What is this "monetary policy" that you refer to?
By Scott Sumner
Tyler Cowen recently linked to a study by Alina Bartscher, Moritz Kuhn, Moritz Schularick, and Paul Wachtel of the effects of “monetary policy” on racial inequality. The study focuses specifically on the effect of unanticipated monetary shocks on racial inequality:
For the empirical analysis, this paper relies on the most widely used monetary policy shock series – the (extended) Romer-Romer shocks (Coibion et al., 2017) as well as different financial market surprise measures taken from Bernanke and Kuttner (2005) and Gertler and Karadi (2015). The estimations yield a consistent result. Over a five-year horizon, accommodative monetary policy leads to larger employment gains for black households, but also to larger wealth gains for white households. More precisely, the black unemployment rate falls by about 0.2 percentage points more than the white unemployment rate after an unexpected 100bp monetary policy shock. But the same shock pushes up stock prices by as much as 5%, and house prices by 2% over a five-year period, while lowering bond yields on corporate and government debt and pushing up inflation. The sustained effects on employment and stock and house prices appear to be a robust feature in the data, across different shock specifications, estimation methods, and sample periods.
These empirical results seem plausible to me, but what are the policy implications? In my entire life, I’ve never met anyone who favored having the Fed go around and create a bunch of “unexpected 100bp monetary policy shocks”.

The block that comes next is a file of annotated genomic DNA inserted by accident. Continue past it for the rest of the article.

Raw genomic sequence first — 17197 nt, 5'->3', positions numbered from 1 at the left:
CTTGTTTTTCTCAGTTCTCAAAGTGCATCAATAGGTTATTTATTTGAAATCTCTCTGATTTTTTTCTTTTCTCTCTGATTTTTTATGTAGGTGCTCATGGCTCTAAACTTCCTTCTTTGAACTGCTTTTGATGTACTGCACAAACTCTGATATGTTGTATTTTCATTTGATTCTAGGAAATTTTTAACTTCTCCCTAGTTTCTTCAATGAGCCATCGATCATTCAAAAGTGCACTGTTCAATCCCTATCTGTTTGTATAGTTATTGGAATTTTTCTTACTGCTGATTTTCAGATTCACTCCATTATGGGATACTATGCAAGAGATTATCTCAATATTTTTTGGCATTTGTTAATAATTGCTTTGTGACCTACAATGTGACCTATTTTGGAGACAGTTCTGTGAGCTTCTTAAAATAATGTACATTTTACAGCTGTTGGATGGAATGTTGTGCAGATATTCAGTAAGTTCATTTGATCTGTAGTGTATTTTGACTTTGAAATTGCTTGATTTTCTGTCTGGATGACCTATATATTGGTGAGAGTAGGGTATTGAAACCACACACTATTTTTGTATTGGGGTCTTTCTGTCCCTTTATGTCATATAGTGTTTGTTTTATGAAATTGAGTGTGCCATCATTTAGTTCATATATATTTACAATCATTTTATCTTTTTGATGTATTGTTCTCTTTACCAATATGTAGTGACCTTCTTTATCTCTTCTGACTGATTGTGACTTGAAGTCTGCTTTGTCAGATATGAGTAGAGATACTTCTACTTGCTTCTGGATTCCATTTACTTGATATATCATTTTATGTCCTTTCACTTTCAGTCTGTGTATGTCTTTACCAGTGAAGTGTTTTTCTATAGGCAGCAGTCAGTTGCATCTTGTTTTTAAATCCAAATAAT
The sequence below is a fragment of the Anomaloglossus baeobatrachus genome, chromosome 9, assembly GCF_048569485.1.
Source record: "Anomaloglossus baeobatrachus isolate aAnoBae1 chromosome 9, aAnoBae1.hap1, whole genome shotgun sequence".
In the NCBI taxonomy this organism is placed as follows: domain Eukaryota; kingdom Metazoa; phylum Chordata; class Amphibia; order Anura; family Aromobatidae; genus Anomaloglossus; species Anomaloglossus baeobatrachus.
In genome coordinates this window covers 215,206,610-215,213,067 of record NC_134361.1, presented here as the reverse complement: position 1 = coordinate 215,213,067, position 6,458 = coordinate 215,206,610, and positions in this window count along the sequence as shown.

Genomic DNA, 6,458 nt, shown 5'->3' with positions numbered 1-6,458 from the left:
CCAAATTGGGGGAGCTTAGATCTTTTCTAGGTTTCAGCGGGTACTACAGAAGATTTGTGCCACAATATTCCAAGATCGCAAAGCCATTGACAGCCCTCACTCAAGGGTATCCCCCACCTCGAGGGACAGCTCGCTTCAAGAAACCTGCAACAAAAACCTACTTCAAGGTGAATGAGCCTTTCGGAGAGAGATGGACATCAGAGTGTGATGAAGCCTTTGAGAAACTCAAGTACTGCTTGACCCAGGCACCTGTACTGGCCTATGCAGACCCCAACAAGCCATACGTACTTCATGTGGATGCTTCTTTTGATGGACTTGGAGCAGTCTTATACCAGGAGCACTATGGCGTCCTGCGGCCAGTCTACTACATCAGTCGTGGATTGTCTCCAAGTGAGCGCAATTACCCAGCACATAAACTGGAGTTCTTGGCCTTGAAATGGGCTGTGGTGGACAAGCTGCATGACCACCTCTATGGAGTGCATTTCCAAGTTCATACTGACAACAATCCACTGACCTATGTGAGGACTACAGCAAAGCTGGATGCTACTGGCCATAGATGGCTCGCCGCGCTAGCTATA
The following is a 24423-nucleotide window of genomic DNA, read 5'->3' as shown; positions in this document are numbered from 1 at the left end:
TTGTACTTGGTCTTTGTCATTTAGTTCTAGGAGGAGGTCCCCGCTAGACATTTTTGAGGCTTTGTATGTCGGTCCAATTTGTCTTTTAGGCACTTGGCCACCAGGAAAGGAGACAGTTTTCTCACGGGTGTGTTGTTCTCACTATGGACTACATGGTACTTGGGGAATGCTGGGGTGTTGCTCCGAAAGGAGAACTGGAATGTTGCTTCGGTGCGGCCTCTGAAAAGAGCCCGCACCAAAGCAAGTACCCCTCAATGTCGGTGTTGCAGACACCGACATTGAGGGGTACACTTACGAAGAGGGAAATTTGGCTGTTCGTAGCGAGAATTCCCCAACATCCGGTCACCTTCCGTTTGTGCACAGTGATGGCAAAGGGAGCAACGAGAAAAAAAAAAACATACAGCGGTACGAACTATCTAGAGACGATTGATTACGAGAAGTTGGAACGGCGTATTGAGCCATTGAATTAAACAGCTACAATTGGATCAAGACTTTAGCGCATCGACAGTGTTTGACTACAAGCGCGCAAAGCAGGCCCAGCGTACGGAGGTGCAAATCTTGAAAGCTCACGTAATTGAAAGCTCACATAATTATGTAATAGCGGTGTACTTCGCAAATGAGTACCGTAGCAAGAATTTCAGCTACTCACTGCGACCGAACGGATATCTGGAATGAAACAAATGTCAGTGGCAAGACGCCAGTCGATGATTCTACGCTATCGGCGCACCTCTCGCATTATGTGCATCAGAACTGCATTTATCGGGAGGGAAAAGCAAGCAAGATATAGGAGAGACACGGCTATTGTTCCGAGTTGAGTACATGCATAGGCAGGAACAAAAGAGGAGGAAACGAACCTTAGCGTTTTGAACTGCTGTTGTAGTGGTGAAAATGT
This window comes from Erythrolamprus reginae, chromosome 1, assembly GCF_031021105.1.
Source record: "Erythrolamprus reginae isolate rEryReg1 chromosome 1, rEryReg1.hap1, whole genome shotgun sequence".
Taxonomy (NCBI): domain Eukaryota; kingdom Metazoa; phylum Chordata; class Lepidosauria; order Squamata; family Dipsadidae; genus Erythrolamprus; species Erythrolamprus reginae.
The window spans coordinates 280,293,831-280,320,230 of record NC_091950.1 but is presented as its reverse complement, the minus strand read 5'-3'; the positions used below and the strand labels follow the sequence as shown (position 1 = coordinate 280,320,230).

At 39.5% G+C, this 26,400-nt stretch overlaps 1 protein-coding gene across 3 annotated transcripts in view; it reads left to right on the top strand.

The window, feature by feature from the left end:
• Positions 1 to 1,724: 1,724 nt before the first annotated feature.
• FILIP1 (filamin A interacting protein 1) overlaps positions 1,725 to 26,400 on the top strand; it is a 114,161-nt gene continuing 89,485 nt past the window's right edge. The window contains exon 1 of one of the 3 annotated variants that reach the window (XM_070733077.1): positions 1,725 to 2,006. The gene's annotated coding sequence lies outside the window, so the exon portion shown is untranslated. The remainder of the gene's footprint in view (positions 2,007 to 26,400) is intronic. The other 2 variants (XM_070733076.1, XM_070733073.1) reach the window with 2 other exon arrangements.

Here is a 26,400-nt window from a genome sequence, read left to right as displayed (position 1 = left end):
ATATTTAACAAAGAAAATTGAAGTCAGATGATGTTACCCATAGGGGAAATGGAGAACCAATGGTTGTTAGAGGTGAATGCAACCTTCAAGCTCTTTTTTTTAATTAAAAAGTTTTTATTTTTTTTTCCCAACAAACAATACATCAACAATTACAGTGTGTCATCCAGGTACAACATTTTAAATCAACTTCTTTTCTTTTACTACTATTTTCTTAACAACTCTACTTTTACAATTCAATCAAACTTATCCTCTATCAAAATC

You might argue that this doesn’t matter, and that the results would also hold for anticipated changes in monetary policy. But decades of macroeconomic research suggests that one cannot draw this inference; unexpected changes in monetary policy have vastly different effects from expected changes in monetary policy. For instance, an unanticipated easing of monetary policy will often boost asset prices, while an anticipated expansionary policy will often reduce asset prices, as during the 1970s.
Now you might argue that asset prices didn’t do poorly during the 1970s because of easy money, they did poorly because of high inflation.
Ahem . . .
When economists have debates about the appropriate monetary policy, they usually agree that policy should in some sense be predictable and stable. Disagreement may occur over issues such as the optimal rate of inflation. One economist may advocate 2% trend inflation, another may advocate 4%, and a third may advocate 0% inflation. Or they might prefer a different target, such as NGDP growth.
A study of the effect of monetary shocks on asset prices tells us nothing about the effect of changes in the steady state rate of inflation. Thus unexpected monetary stimulus often creates a temporary boom, boosting asset prices, while a permanent increase in inflation raises the effective tax rate on real capital income, thus depressing real capital prices. This is what happened during the 1970s.
This means that a temporary switch to easier money will boost the racial wealth gap by raising asset prices, and a permanent switch to much easier money (say 10% inflation) will reduce the wealth gap—but only by making the rich poorer at a faster rate than it makes the poor even poorer.
While I question the authors’ interpretation of their results, I completely agree with the final sentence of their conclusion:
Clearly, this does not mean that achieving racial equity should not be a first-order objective for economic policy. We strongly think it should. But the tools available to central banks might not be the right ones, and could possibly be counter-productive.
PS. Here’s some data on the racial wealth gap: